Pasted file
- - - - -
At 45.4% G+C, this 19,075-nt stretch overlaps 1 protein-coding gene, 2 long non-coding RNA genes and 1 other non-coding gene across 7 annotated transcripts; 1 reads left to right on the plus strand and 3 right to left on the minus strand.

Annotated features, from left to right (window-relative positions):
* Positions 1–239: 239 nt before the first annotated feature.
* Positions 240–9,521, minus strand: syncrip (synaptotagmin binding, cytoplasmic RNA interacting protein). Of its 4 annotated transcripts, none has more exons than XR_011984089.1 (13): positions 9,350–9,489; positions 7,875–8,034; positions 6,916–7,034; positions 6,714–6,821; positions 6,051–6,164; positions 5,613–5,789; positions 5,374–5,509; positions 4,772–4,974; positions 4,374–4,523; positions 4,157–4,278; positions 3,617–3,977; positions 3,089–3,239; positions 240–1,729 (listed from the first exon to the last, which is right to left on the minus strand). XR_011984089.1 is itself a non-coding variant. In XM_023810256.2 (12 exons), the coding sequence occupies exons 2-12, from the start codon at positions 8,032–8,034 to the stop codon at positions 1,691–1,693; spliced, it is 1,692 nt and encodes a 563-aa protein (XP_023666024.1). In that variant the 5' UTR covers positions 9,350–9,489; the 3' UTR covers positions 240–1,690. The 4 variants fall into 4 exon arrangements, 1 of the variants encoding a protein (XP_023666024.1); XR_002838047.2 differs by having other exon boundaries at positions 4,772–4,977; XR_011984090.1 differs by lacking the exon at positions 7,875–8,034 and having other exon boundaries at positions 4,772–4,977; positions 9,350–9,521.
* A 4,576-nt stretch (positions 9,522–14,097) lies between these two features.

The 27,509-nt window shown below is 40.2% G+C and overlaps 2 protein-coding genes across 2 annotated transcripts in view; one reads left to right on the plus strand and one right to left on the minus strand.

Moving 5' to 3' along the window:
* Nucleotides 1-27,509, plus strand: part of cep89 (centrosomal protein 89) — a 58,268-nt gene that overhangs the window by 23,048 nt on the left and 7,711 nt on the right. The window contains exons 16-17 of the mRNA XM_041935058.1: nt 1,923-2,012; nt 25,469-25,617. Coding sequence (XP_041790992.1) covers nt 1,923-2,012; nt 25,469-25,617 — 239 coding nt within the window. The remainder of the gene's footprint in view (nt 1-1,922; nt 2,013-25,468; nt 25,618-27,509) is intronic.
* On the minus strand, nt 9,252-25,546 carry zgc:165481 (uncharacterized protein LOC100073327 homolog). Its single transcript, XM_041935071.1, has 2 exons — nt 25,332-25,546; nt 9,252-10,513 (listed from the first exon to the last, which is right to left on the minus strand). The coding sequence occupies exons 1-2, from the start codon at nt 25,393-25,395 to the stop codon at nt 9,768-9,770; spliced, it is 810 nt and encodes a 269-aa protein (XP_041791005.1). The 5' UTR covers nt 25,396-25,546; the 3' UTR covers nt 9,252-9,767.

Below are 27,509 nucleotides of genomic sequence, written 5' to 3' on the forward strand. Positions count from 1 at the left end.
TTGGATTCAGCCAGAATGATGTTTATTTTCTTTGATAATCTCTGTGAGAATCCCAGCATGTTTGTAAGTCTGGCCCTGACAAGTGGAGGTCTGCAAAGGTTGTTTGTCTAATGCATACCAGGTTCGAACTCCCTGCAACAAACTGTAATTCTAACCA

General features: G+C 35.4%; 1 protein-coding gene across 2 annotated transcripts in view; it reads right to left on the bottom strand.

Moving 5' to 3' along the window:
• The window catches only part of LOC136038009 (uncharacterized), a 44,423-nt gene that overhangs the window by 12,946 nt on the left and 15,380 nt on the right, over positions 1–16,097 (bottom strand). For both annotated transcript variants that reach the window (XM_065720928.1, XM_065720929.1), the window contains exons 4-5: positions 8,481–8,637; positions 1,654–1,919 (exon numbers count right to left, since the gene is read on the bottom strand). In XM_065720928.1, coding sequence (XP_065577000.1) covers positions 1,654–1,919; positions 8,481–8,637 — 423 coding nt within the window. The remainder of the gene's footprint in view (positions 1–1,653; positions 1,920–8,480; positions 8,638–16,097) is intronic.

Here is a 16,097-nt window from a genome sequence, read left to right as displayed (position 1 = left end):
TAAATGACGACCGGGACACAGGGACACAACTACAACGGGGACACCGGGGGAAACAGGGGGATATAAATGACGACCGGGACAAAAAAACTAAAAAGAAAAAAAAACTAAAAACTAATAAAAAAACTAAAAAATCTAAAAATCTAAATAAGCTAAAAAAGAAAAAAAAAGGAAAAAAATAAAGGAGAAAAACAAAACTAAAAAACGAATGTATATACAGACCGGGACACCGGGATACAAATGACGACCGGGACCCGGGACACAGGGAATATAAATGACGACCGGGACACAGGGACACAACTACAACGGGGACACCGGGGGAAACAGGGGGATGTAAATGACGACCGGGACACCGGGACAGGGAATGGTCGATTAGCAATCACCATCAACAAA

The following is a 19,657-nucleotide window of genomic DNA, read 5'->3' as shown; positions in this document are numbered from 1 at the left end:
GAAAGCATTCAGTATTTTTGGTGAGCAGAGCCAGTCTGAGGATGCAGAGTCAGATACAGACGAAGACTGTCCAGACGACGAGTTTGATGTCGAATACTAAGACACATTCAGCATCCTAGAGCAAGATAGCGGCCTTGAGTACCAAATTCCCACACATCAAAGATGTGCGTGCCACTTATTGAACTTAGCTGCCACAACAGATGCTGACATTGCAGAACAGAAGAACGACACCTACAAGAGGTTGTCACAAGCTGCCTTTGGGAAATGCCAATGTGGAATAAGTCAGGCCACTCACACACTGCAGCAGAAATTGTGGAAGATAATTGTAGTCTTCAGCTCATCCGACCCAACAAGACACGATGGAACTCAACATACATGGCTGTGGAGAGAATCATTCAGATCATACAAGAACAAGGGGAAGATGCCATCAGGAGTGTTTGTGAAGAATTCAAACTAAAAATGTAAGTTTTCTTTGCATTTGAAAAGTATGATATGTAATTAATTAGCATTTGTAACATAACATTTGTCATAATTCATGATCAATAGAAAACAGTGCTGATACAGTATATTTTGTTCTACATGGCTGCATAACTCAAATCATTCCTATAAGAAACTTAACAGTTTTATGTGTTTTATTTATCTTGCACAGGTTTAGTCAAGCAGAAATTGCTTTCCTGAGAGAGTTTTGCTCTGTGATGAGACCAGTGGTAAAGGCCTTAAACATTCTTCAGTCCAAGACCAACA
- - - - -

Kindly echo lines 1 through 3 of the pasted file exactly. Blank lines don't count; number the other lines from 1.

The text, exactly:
At 45.4% G+C, this 19,075-nt stretch overlaps 1 protein-coding gene, 2 long non-coding RNA genes and 1 other non-coding gene across 7 annotated transcripts; 1 reads left to right on the plus strand and 3 right to left on the minus strand.

Annotated features, from left to right (window-relative positions):
* Positions 1–239: 239 nt before the first annotated feature.